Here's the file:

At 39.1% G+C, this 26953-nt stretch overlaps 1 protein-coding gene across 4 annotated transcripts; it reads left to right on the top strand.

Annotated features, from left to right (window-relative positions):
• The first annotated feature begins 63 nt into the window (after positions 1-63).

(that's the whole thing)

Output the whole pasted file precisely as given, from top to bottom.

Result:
At 39.1% G+C, this 26953-nt stretch overlaps 1 protein-coding gene across 4 annotated transcripts; it reads left to right on the top strand.

Annotated features, from left to right (window-relative positions):
• The first annotated feature begins 63 nt into the window (after positions 1-63).